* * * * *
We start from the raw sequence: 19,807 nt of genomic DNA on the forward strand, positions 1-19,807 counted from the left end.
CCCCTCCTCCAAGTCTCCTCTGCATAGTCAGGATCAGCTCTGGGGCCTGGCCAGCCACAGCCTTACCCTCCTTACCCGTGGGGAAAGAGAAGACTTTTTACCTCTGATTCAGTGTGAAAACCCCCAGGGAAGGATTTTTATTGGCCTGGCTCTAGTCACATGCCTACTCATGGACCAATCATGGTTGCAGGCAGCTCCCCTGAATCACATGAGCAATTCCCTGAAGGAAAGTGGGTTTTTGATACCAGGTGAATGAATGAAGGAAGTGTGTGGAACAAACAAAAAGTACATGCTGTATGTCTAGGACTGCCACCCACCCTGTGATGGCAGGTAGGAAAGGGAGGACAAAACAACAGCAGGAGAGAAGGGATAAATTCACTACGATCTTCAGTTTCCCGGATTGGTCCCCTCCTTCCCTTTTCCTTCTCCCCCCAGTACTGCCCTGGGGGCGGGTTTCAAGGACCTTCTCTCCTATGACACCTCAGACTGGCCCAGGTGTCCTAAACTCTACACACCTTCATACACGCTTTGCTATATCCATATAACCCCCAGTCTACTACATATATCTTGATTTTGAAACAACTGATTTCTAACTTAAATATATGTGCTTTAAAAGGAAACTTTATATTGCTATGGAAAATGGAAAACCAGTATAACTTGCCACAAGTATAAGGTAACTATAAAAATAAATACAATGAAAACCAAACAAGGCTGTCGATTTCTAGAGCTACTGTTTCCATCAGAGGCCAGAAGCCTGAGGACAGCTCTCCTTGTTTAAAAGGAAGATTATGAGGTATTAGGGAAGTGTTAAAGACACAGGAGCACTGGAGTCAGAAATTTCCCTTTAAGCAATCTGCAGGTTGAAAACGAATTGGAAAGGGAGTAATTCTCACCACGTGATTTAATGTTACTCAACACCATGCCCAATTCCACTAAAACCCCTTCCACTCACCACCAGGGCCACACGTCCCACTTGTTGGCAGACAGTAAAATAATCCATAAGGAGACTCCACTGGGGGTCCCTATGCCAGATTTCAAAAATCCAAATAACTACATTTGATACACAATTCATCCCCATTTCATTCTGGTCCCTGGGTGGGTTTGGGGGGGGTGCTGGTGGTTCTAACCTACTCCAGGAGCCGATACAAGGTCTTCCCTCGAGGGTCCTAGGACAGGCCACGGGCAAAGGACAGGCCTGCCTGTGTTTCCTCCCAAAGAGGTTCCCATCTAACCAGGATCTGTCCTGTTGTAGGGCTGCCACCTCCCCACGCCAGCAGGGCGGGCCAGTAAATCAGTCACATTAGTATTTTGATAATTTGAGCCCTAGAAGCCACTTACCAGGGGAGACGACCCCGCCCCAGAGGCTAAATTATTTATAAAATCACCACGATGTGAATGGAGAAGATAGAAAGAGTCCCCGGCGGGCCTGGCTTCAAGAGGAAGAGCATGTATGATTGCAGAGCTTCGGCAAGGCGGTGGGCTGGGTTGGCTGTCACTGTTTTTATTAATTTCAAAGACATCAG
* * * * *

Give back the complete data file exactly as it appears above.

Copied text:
We start from the raw sequence: 19,807 nt of genomic DNA on the forward strand, positions 1-19,807 counted from the left end.
CCCCTCCTCCAAGTCTCCTCTGCATAGTCAGGATCAGCTCTGGGGCCTGGCCAGCCACAGCCTTACCCTCCTTACCCGTGGGGAAAGAGAAGACTTTTTACCTCTGATTCAGTGTGAAAACCCCCAGGGAAGGATTTTTATTGGCCTGGCTCTAGTCACATGCCTACTCATGGACCAATCATGGTTGCAGGCAGCTCCCCTGAATCACATGAGCAATTCCCTGAAGGAAAGTGGGTTTTTGATACCAGGTGAATGAATGAAGGAAGTGTGTGGAACAAACAAAAAGTACATGCTGTATGTCTAGGACTGCCACCCACCCTGTGATGGCAGGTAGGAAAGGGAGGACAAAACAACAGCAGGAGAGAAGGGATAAATTCACTACGATCTTCAGTTTCCCGGATTGGTCCCCTCCTTCCCTTTTCCTTCTCCCCCCAGTACTGCCCTGGGGGCGGGTTTCAAGGACCTTCTCTCCTATGACACCTCAGACTGGCCCAGGTGTCCTAAACTCTACACACCTTCATACACGCTTTGCTATATCCATATAACCCCCAGTCTACTACATATATCTTGATTTTGAAACAACTGATTTCTAACTTAAATATATGTGCTTTAAAAGGAAACTTTATATTGCTATGGAAAATGGAAAACCAGTATAACTTGCCACAAGTATAAGGTAACTATAAAAATAAATACAATGAAAACCAAACAAGGCTGTCGATTTCTAGAGCTACTGTTTCCATCAGAGGCCAGAAGCCTGAGGACAGCTCTCCTTGTTTAAAAGGAAGATTATGAGGTATTAGGGAAGTGTTAAAGACACAGGAGCACTGGAGTCAGAAATTTCCCTTTAAGCAATCTGCAGGTTGAAAACGAATTGGAAAGGGAGTAATTCTCACCACGTGATTTAATGTTACTCAACACCATGCCCAATTCCACTAAAACCCCTTCCACTCACCACCAGGGCCACACGTCCCACTTGTTGGCAGACAGTAAAATAATCCATAAGGAGACTCCACTGGGGGTCCCTATGCCAGATTTCAAAAATCCAAATAACTACATTTGATACACAATTCATCCCCATTTCATTCTGGTCCCTGGGTGGGTTTGGGGGGGGTGCTGGTGGTTCTAACCTACTCCAGGAGCCGATACAAGGTCTTCCCTCGAGGGTCCTAGGACAGGCCACGGGCAAAGGACAGGCCTGCCTGTGTTTCCTCCCAAAGAGGTTCCCATCTAACCAGGATCTGTCCTGTTGTAGGGCTGCCACCTCCCCACGCCAGCAGGGCGGGCCAGTAAATCAGTCACATTAGTATTTTGATAATTTGAGCCCTAGAAGCCACTTACCAGGGGAGACGACCCCGCCCCAGAGGCTAAATTATTTATAAAATCACCACGATGTGAATGGAGAAGATAGAAAGAGTCCCCGGCGGGCCTGGCTTCAAGAGGAAGAGCATGTATGATTGCAGAGCTTCGGCAAGGCGGTGGGCTGGGTTGGCTGTCACTGTTTTTATTAATTTCAAAGACATCAG